For a variety of reasons, the two bacterial genera most often advocated as beneficial organisms with which to augment the intestinal microbiota are lactobacilli and bifidobacteria, both of which are common members of the human intestinal microbiota (11,12). These bacteria are numerically common, non-pathogenic, non-putrefactive, non-toxigenic, saccharolytic organisms that appear from available knowledge to provide little opportunity for deleterious activity in the intestinal tract. As such, they are reasonable candidates to target in terms of restoring a favorable balance of intestinal species. While the probiotic strategy aims to supplement the intestinal microbiota via the ingestion of live bacteria, the prebiotic strategy aims to stimulate the proliferation and or activity of beneficial microbial populations already resident in the intestine. The characteristics shared by all successful prebiotics is that they remain largely undigested during passage through the stomach and small...

Manipulation of the Gastrointestinal Microbiota by Application of Probiotic Microorganisms

It is of great importance to influence the intestinal microbiota of calves, piglets and poultry at an early age since this is the period when the danger of diarrhea-accompanied diseases of the digestive tract reaches its maximum. Due to their high morbidity and mortality rates such diseases present an extraordinarily serious health and economic issue. Preventive application of probiotics at an early age helps to optimize the composition of the gut microbiota and has an inhibitory effect upon the pathogens of the digestive tract in the young of farm animals. Preventive application of Lactobacillus casei at a dose of 1.108 germs decreased the counts of enterotoxigenic E. coli O101 K99 adhering to the small intestinal mucosa of gnotobiotic lambs by 99.1 and 76.0 on day 2 and 4 after inoculation, respectively (74). Perdigon and coworkers (75) found the preventive effect of L. casei and yoghurt against Salmonella typhimurium infections in mice to depend on the duration of administration....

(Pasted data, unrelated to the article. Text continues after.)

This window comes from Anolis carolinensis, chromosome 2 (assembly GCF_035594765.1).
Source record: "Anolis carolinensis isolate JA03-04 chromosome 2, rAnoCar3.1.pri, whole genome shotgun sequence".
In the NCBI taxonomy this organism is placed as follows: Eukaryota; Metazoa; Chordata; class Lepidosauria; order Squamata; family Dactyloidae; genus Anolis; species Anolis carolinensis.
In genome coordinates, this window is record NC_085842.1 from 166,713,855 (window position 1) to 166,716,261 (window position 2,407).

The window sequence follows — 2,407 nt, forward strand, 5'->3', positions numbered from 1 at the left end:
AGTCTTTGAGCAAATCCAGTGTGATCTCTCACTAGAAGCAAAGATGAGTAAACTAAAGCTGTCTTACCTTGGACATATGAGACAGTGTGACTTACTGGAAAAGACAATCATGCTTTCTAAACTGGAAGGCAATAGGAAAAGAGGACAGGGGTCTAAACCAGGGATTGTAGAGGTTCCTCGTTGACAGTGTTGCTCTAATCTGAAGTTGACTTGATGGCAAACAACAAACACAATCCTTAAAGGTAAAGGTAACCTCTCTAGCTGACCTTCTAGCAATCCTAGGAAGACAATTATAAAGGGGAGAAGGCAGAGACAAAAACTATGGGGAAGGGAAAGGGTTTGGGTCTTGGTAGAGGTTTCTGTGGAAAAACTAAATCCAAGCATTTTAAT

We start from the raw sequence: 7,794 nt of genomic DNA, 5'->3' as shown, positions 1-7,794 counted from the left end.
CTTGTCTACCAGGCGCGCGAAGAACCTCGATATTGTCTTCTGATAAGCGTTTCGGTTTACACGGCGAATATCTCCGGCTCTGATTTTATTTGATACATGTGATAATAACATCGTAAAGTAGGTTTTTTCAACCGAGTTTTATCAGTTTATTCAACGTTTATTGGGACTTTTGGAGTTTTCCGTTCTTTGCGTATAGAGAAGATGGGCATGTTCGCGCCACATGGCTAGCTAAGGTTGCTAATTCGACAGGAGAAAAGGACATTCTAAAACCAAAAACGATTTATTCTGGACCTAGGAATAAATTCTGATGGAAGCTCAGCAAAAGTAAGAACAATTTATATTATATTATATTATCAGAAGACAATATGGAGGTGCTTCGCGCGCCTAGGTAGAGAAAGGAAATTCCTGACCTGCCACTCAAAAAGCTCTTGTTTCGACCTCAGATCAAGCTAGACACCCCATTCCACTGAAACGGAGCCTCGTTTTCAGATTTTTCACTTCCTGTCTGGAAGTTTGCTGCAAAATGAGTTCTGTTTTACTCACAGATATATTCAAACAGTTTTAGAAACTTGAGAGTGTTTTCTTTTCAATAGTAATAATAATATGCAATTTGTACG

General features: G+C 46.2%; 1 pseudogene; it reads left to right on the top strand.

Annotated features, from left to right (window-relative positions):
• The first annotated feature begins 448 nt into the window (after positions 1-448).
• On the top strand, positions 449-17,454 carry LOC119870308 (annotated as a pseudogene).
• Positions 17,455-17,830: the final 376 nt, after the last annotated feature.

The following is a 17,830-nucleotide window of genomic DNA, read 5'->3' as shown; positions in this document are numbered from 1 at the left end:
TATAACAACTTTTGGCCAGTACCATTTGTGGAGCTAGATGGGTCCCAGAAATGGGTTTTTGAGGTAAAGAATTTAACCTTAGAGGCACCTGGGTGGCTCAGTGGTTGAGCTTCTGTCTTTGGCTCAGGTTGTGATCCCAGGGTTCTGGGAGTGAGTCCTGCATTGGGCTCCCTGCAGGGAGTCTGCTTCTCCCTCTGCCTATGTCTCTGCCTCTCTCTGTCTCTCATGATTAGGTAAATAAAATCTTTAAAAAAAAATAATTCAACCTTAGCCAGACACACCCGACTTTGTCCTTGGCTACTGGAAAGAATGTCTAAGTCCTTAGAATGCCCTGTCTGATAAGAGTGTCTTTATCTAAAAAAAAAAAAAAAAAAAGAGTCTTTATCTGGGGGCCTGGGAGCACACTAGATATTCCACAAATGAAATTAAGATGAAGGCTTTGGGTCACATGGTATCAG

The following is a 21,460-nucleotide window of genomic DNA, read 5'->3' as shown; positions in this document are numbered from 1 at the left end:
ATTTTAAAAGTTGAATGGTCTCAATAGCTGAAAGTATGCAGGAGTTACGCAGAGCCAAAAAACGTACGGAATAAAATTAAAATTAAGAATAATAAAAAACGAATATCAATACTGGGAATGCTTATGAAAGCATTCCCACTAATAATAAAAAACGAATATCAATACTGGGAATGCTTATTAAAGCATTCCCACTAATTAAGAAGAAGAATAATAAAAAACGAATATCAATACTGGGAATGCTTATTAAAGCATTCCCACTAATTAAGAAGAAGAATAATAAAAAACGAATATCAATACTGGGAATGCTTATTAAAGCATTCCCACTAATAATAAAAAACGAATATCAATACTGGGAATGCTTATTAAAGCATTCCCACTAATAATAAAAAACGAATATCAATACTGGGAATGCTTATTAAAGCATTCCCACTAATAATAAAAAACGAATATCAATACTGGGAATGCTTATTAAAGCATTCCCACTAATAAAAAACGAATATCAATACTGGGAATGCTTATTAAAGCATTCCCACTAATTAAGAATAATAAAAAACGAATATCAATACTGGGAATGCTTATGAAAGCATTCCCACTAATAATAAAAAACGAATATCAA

Gut Bacterial Metabolism and CRC Risk

The enormous numbers and diversity of the human gut microbiota is reflected in a large and varied metabolic capacity, particularly in relation to xenobiotic biotransformation, carcinogen synthesis and activation. The metabolic activities of the gut microbiota can have wide-ranging implications for the health of the host (42). To date the vast majority of mechanisms whereby bacteria are involved in carcinogenesis involve toxic or protective products of bacterial metabolism. Such metabolic activities include numerous enzymatic reactions and degradation of undigested dietary residues. Diet can substantially modulate these activities by providing a vast array of substrates. A wide range of enzyme activities capable of generating potentially carcinogenic metabolites in the colon are associated with the gut microbiota, including b-glucuronidase, b-glucosidase, nitrate reductase and nitro-reductase. These are usually assayed in fecal suspensions and appear to be present in many bacterial...

Modifying The Intestinal Microbiota Pre And Probiotics

First documented studies of dietary manipulation of canine and feline intestinal microbiota date back to the beginning of the twentieth century (71). Today, there is growing interest in modifying their gut microbiota towards what is considered a healthy composition, i.e., increase in LAB and bifidobacteria, and decrease in potential pathogenic bacteria (72). Many commercial pet foods now contain prebiotics (e.g., fructo-oligosaccharides, FOS). In addition, probiotics are also marketed for dogs and cats.

Composition Of The Adult Fecal Microbiota Assessed By Molecular Techniques

The development and application of PCR-based methods and probing strategies, which have circumvented cultivation, highlighted the tip-of-the-iceberg scenario that our knowledge of the GI tract microbiota amounted to. The coverage that cultivation studies afforded has been calculated to be as low as 10 , although others suggest it may be as high as 40-58 (15,54-56). Modern cultivation media and incubation conditions enable greater diversity, and therefore coverage, to be recognized. However, many components of the human gut microbiota remain elusive to cultivation in vitro. Molecular strategies also have their limitations, including detection limits and inherent biasing. As such, the overall objective of the study generally determines which assay is most appropriate. In the case of investigations to elucidate the diversity and dynamics of the human gut microbiota, a polyphasic approach is best, allowing thorough analysis at multiple taxonomic levels.

The Role Of The Enteric Microbiota In The Normal